Iraq War – Should we Leave? Part V

Posted By Elgin Hushbeck

Last time I looked at the inconsistency involved in the anti-wars movement’s supposed concern for the Iraqi people and their opposition then later support for sanctions. But this is not the only place where they anti-war crowd has consistency problems. One thing I really find strange about the anti-war crowds calls to leave Iraq now, is that I can remember all the discussions I had with those on the left throughout the 1990s. One of the constant criticisms I heard in those discussions was that Bush’s father left Iraq “before finishing the job.” I remember it very well because even at the time it struck me as strange. While I disagreed with the decision not to go to Bagdad, for I believed that it would eventually mean a second Gulf war with even higher casualties, I at least understood why he made his decision. Still, I would ask these liberals, ok, if Bush didn’t finish the job, should Clinton go back in and finish it? What I normally go back was simply a repeat of the mantra that Bush didn’t finish the job.

This criticism of the first Bush was even voiced during the Presidential debate between Bush and Gore in 2000. During the debate Gore proclaimed “I was one of the few members of my political party to support former President Bush in the Persian Gulf War resolution.” Gore then he went on to say that “for whatever reason, it was not finished in a way that removed Saddam Hussein from power.” But criticism was not enough. Attempting to show how strong a leader he was, Gore when on to say that he wanted “to go further. I want to give robust support to the groups that are trying to overthrow Saddam Hussein.”

Yet now that this President Bush has “gone further” and actually did “finish the job” by removing Saddam so that he could pay for is crimes, many of these same people who complained that his father didn’t finish the job now complain that this President Bush did, frequently with explanations about how they knew all along how unwise it was. Even so, most do not, at least yet, go to the obvious conclusion of their reasoning, i.e. that we should have left Saddam in power. This is because they probably realize that had Saddam been left in power, by now the sanctions would have collapsed, Saddam would have put into action his plans to restart his programs for WMDs, such that we would now be facing both and Iran and Iraq working towards nuclear weapons.

Another place where anti-war activist strenuously avoid obvious conclusions is the fact that their action do encourage and embolden our enemy. Like the North Vietnamese, al Qaeda is encouraged by the anti-war movement. They see the majority of the battle as taking place in the media and are counting on the media and the anti-war movement to undermine public support for the war so that they can prevail. They, it seems, have learned the lessons of Vietnam very well, and in fact it is not at all certain that there strategy will fail. If the Democrats succeed in forcing a early withdrawal from Iraq, the al Qaeda’s strategy will have been vindicated.

When the obvious is pointed out, the Anti-war activist of course object strenuously, normally by raising the strawman that they are being called unpatriotic, or un-American. Like most logical fallacies, the main aim of such strawman arguments is to shift attention away from the real issue. The real issue is how can doing exactly what the enemy is hoping for, not be an encouragement to them? Has there ever been a time in the history of the world when one side in a war was not encouraged when the other side retreated? Anti-War supporters may object to any attempt to portray pulling our troops as “retreat” or “cut and run” but just as the anti-war activist were an encouragement to the North Vietnamese, the anti-war activist now calling for exactly what the terrors are hoping for must be an encouragement to them.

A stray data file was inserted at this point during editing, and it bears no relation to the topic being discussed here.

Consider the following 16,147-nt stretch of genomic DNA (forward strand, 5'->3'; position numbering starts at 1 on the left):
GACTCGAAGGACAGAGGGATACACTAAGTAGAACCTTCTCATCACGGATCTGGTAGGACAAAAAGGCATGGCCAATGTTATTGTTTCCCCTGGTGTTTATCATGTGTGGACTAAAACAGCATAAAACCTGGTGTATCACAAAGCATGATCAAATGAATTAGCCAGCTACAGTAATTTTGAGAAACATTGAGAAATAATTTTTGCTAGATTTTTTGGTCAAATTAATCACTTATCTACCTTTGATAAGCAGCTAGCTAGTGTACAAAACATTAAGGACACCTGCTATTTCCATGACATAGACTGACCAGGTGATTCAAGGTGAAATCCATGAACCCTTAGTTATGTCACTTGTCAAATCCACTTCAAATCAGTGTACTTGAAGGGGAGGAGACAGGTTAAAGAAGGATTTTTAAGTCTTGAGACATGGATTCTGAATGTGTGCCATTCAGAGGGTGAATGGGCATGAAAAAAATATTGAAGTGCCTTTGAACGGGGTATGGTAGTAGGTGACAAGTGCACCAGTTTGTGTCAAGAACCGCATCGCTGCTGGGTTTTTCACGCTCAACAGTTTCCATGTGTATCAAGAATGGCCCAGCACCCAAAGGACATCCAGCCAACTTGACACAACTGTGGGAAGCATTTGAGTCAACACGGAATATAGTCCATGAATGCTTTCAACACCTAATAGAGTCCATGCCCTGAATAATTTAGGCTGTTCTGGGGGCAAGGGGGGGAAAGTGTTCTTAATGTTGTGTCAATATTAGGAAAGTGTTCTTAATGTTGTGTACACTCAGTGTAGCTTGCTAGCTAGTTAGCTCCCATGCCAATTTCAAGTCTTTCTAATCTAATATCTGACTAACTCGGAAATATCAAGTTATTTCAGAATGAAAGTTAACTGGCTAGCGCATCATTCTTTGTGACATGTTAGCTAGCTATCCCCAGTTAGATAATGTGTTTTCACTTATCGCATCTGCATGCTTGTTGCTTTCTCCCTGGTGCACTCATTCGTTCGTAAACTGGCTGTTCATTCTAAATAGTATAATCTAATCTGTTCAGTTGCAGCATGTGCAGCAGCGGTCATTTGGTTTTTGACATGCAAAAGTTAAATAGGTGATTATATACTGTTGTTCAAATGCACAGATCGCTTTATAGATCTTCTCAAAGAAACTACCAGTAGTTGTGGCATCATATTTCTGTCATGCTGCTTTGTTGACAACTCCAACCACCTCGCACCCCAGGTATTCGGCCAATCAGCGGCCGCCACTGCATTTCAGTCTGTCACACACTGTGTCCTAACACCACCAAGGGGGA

Yet that does not stop those against the war from complaining. Congressman John Murtha, objecting to a statement by Carl Rove about democrats “cutting and running” strangely defended his withdrawal plan by saying “When we went to Beirut, I, I said to President Reagan, ‘Get out.’ … We didn’t cut and run. President Reagan made the decision to change direction because he knew he couldn’t win it. Even in Somalia, President Clinton made the decision” What makes this so strange is that bin Laden has cited our actions in both Beirut and Somalia in his 1996 fatwa as reasons why he believed Al Qaeda could defeat the U.S..

Anti-War supporter and retired general William E. Odom also had a strange defense of the claim that “cutting and running” would “embolden the insurgency.” Odom wrote “There is no question the insurgents and other anti-American parties will take over the government once we leave. But that will happen no matter how long we stay.” In other words, we have already lost so we might has well quit now. This is pretty much what Senate Majority Leader Harry Reid recently said, when he claimed “this war is lost and the surge is not accomplishing anything.” These were strange comments, given the fact that at the time he made his comments the surge had not even reached full strength yet. It was also strange given the opinions of many of the troops, and the statement of General Petraeus a month earlier, that while there was “a long way to go” there were “improvements – major improvements.” One thing is certain. If we decide that we have lost in Iraq and leave, then not only will we have lost, but the terrorist will have won and will move on to the next battle. We will be weakened, they will be strengthened and that will not be good.

Jul 23rd, 2007

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